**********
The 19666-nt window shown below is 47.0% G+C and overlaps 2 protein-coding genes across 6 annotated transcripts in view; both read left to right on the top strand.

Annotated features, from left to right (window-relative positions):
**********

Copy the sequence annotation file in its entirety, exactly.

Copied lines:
The 19666-nt window shown below is 47.0% G+C and overlaps 2 protein-coding genes across 6 annotated transcripts in view; both read left to right on the top strand.

Annotated features, from left to right (window-relative positions):